AP-Iowa stories for Aug. 25 and Aug. 26. Members using Exchange stories should retain bylines and newspaper credit lines. If you have questions, please contact the desk at 515-243-3281.

For use Saturday, Aug. 25, and thereafter.


SIOUX CITY, Iowa — Sioux City ranks low on various metrics that judge cities' bicycle-friendliness, and leaders say lack of infrastructure has contributed to a low number of people commuting to work by bicycle. But a push for increased connectivity is mounting. Sioux City expects to soon form a committee to investigate transportation improvements that could include the city's first bicycle lanes. By Ian Richardson, Sioux City Journal. SENT IN ADVANCE: 1523 words.


DUBUQUE, Iowa — Terry Smith has been teaching judo for the past 57 years to any who entered his dojo at Loras College. However, after decades of teaching young adults the various throws and takedowns that comprise judo, a 100-plus-year-old Japanese martial art, Smith is calling it quits. A fifth-degree black belt, the 75-year-old Smith has been the head instructor of the Loras Judo Club since it was founded in 1961. Judo focuses on utilizing throws, joint locks, chokes and takedowns to pin an opponent. By John Kruse, Telegraph Herald. SENT IN ADVANCE: 595 words.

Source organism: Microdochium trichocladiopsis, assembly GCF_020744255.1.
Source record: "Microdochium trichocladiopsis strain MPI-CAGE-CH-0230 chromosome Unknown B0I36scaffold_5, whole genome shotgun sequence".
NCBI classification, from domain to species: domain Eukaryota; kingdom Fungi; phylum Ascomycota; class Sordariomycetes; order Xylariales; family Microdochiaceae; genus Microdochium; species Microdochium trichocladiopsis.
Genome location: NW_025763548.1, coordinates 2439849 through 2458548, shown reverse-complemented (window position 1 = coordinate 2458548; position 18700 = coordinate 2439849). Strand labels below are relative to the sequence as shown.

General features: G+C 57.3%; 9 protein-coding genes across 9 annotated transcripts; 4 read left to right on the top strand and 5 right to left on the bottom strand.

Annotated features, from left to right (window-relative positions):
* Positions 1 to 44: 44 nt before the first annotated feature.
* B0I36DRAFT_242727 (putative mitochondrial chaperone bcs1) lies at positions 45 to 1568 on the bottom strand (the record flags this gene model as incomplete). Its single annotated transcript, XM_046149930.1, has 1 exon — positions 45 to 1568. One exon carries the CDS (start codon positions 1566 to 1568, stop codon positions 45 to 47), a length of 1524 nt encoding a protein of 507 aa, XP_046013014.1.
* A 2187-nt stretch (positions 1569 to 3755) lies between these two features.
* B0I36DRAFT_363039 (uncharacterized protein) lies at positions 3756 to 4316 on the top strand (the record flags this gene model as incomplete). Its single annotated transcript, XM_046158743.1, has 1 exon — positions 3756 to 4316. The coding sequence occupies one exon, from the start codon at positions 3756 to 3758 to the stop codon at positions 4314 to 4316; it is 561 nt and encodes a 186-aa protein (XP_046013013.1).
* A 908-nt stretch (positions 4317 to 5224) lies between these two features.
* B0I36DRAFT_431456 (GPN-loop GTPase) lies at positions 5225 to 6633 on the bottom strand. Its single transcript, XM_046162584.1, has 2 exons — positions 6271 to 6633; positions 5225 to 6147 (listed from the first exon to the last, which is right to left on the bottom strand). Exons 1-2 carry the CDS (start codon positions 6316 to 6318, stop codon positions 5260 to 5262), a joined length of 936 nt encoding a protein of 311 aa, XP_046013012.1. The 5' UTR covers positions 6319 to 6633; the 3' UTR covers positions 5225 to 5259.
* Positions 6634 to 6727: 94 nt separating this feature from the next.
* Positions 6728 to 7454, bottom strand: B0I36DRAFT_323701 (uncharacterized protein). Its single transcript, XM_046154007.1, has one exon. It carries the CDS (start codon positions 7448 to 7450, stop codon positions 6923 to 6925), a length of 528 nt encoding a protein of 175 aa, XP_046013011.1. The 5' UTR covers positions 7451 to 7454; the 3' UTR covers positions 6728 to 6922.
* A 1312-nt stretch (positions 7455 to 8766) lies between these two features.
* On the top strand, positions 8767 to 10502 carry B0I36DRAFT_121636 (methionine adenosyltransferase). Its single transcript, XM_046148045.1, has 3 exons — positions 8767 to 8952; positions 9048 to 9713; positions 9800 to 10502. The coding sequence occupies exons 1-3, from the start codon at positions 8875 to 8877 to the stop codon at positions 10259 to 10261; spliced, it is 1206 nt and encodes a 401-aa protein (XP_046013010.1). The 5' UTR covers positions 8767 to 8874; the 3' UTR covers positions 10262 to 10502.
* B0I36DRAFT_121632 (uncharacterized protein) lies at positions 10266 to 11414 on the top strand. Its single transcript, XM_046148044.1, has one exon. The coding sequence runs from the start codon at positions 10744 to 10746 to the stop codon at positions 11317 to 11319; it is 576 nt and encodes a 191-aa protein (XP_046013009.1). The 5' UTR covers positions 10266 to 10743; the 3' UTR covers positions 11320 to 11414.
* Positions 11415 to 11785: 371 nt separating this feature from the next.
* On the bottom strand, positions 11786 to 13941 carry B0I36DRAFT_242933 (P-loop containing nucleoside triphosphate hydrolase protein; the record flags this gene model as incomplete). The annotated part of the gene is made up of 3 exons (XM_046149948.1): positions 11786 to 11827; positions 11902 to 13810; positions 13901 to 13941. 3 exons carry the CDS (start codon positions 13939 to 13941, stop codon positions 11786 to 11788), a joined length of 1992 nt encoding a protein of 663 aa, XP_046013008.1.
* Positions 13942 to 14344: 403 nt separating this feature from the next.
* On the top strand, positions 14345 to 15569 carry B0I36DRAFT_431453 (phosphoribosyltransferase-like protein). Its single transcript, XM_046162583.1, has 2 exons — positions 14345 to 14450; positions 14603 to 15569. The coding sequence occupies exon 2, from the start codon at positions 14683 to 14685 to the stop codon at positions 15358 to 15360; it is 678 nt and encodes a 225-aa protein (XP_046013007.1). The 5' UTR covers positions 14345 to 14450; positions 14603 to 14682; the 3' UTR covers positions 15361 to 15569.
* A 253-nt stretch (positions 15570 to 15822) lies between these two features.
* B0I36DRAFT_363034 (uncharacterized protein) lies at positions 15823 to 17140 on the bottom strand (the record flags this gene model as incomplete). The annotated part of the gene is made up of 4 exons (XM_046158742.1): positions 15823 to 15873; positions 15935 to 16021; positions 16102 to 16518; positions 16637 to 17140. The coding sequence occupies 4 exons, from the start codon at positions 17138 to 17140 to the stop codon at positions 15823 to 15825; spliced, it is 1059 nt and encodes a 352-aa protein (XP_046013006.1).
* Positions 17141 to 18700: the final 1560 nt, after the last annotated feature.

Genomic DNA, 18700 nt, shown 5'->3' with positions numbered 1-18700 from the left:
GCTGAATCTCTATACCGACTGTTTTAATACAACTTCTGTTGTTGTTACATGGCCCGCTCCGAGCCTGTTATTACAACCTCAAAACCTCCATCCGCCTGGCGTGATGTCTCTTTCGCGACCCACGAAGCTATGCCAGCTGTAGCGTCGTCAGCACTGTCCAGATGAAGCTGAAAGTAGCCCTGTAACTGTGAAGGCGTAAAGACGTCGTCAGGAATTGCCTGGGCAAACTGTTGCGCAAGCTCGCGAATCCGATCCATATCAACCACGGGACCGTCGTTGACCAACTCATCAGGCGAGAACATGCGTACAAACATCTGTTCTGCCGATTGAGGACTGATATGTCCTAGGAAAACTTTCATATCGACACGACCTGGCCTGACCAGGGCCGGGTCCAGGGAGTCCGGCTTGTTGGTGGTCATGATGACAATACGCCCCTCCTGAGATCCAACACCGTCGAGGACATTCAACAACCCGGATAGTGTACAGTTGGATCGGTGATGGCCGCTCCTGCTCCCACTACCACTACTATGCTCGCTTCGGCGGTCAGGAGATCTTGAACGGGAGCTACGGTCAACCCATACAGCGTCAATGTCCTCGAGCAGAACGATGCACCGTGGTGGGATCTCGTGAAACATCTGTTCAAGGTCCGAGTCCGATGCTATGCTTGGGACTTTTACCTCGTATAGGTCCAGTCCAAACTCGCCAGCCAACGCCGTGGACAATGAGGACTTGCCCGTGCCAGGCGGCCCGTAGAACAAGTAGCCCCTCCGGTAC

For use Sunday, Aug. 26, and thereafter.


ACKLEY, Iowa — Brian Wosepka has worked out a method of raising livestock in a microbial balanced environment by keeping his animals on the move to protect the land. Wosepka keeps his animals in an environment that resembles a zoo more than a traditional farm. He says the conventional livestock industry has animals sitting around in their own manure all day, and they require pharmaceuticals and antibiotics. By Thomas Nelson, Waterloo-Cedar Falls Courier. SENT IN ADVANCE: 753 words.


WEST BURLINGTON, Iowa — Immigrants wanting to spruce up their English vocabulary are able to learn and practice English language skills such as reading, writing and pronunciation at Southeastern Community College in West Burlington. The free, non-credit class also offers help to people wanting to practice interviewing skills or obtain a high school diploma from the U.S. as well as those needing study help for their citizenship test. The program does not require students to provide proof of citizenship or legal status. By Michaele Niehaus, The Hawkeye. SENT IN ADVANCE: 726 words.